Breast Cancer Research Gets $12 Million Boost from NCI

October 3, 2008

by Dagny Stuart

Carlos Arteaga, M.D.

Vanderbilt-Ingram Cancer Center’s Specialized Programs of Research Excellence (SPORE) in Breast Cancer has received a new round of grant funding from the National Cancer Institute (NCI).

The NCI will provide $12 million over the next five years to support and expand Vanderbilt-Ingram’s translational research efforts in breast cancer.

“We are grateful that the NCI has recognized the high quality of our research program and rewarded our team for the novel and promising avenues of research we are pursuing,” said Carlos L. Arteaga, M.D., director of the Vanderbilt-Ingram Breast Cancer Research Program. “We received an outstanding priority score from our peers, which provides validation of the research directions and quality of our translational program.”

The NCI initiated organ-specific SPORE grants in 1992 to encourage translational research, which is designed to speed discoveries from the laboratory into treatment options in the clinic. This patient-centered research platform encompasses work by basic scientists, epidemiologists and clinicians and encourages collaboration.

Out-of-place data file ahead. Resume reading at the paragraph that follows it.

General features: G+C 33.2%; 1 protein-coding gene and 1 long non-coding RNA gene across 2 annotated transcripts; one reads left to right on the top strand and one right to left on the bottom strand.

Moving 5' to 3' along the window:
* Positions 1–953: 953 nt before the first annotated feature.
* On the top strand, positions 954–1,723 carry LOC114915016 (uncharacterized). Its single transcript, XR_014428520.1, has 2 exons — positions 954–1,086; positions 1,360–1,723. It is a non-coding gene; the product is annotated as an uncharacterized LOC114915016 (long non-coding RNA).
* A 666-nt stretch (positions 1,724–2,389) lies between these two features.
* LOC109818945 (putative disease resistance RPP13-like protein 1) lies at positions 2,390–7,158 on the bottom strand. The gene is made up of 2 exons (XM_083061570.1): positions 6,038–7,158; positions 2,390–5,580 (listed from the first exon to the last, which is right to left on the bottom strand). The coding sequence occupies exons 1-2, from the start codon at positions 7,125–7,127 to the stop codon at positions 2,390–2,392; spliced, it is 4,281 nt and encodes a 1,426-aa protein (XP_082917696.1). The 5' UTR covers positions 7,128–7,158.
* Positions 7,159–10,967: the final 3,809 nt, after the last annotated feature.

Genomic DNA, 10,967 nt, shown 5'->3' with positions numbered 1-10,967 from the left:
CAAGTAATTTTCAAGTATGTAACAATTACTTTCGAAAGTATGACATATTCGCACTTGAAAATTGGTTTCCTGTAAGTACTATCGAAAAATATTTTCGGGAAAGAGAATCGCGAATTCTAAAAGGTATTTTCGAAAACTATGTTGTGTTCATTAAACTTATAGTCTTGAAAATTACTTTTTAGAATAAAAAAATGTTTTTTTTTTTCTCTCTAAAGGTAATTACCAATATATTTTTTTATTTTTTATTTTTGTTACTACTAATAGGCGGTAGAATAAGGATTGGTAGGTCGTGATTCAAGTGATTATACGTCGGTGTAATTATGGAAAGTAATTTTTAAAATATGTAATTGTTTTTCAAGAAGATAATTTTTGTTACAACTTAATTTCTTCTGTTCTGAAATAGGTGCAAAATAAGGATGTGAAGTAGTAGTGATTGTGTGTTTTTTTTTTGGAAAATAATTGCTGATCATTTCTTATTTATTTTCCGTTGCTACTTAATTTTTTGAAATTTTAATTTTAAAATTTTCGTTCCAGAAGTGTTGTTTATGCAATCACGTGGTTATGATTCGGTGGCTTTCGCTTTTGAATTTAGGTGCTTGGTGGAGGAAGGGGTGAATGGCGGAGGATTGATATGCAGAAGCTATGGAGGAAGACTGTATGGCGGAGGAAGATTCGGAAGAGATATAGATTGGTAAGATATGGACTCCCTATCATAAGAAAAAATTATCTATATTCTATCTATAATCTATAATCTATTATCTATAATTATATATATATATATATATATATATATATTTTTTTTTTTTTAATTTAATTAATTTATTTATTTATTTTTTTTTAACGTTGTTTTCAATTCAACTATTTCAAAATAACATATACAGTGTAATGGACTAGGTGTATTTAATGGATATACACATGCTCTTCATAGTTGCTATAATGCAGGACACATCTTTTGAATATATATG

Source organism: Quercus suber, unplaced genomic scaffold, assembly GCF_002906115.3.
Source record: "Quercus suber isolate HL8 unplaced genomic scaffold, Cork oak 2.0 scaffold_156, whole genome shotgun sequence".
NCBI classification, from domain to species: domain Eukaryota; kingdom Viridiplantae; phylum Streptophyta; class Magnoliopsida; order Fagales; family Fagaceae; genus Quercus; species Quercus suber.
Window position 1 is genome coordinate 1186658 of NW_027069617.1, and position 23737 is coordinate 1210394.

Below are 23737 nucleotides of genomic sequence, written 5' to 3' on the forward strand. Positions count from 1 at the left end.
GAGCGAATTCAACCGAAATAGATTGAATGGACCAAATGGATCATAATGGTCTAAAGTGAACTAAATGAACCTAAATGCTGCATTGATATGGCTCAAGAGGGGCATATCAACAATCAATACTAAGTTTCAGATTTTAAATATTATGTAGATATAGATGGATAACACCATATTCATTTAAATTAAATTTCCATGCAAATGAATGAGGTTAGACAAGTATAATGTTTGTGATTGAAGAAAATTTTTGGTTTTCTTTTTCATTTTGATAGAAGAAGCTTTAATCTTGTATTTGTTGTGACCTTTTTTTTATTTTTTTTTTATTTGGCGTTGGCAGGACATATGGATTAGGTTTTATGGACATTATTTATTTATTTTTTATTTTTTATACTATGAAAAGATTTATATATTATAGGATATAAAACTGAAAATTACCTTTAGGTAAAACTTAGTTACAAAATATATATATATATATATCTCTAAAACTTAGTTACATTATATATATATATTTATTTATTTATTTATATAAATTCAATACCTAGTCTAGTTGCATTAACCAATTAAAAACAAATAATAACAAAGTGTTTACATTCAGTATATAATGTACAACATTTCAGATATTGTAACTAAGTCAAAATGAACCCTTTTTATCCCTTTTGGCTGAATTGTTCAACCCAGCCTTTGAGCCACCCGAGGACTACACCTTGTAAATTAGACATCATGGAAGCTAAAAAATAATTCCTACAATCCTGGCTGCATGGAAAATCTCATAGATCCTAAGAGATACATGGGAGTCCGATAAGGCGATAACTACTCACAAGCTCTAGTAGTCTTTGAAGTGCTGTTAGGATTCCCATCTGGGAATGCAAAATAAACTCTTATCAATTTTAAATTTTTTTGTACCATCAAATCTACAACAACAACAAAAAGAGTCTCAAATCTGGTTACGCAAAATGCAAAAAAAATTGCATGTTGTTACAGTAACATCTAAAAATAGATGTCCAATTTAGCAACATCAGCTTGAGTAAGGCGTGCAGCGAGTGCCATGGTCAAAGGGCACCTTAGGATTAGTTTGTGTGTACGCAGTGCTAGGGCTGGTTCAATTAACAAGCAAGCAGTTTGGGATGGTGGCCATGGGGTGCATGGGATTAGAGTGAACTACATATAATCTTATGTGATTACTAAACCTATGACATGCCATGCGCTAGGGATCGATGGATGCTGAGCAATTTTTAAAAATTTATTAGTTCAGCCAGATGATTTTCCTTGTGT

Vanderbilt-Ingram received its first SPORE grant in Breast Cancer in 2002. The NCI provided more than $12 million over five years for research designed to improve the diagnosis, screening, prevention and treatment of breast cancer.

The NCI estimates that 182,460 women and 1,990 men will be diagnosed with breast cancer and 40,480 women and 450 men will die from the disease.

The Vanderbilt-Ingram Breast Cancer SPORE comprises four novel initiatives focused on mechanisms of resistance to anti-estrogen therapy in hormone receptor-positive breast cancer, use of the p63/p73 signaling axis as a target for treatment of triple negative or basal-type breast cancer, investigation of cellular mechanisms of bone quality in patients with metastatic breast cancer, and determination of genetic predictors of progression to invasive breast cancer in patients with premalignant breast disease.

The grant brings together 15 co-investigators from seven departments in the School of Medicine, spanning a breadth of basic science and clinical disciplines.

“Working as a team we want to make an impact on breast cancer research, treatment, detection and prevention worldwide,” said Jennifer Pietenpol, Ph.D., director of Vanderbilt-Ingram and a Breast Cancer SPORE researcher.

“The SPORE grants are critical to our mission of making a difference in the lives of cancer patients.”

Pietenpol noted that all three of Vanderbilt-Ingram’s SPORE grants — in breast, lung and gastrointestinal cancer — have now been renewed by the NCI, which is a remarkable accomplishment among cancer centers.

“By securing renewed funding for Vanderbilt’s Breast SPORE, Dr. Arteaga and his colleagues have demonstrated the importance and innovation of their work,” said Jeff Balser, M.D., Ph.D., associate vice chancellor for Research and interim dean of the School of Medicine. “And this type of groundbreaking research is critical in winning the battle against cancer.”

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